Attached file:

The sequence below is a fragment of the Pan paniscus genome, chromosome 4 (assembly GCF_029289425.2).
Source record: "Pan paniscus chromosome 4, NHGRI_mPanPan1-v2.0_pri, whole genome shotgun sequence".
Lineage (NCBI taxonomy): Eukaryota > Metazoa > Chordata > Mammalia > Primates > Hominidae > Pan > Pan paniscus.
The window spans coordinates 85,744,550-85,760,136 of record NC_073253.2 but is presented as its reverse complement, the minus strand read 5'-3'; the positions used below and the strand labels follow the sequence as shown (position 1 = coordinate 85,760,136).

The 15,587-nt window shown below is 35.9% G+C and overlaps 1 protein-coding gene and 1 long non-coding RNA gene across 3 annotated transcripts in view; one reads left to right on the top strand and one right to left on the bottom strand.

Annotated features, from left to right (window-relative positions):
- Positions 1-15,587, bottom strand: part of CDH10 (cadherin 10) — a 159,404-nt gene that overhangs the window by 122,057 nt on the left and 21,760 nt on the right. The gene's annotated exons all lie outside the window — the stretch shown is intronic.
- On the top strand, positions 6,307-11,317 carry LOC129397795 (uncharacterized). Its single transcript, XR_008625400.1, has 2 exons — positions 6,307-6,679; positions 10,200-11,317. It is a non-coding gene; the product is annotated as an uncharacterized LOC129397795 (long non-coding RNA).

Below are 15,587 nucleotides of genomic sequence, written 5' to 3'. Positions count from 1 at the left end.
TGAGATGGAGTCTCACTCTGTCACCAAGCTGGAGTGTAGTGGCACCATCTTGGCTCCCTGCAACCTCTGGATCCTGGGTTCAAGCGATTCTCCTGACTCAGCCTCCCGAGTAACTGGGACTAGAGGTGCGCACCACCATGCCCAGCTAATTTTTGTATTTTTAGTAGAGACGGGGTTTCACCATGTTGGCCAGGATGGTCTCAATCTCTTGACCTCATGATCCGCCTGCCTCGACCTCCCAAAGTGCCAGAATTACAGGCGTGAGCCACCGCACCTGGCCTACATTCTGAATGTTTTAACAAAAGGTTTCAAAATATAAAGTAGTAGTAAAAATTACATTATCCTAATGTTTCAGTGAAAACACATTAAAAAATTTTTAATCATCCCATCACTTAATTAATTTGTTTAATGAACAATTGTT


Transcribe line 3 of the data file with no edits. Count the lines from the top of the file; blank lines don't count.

Lineage (NCBI taxonomy): Eukaryota > Metazoa > Chordata > Mammalia > Primates > Hominidae > Pan > Pan paniscus.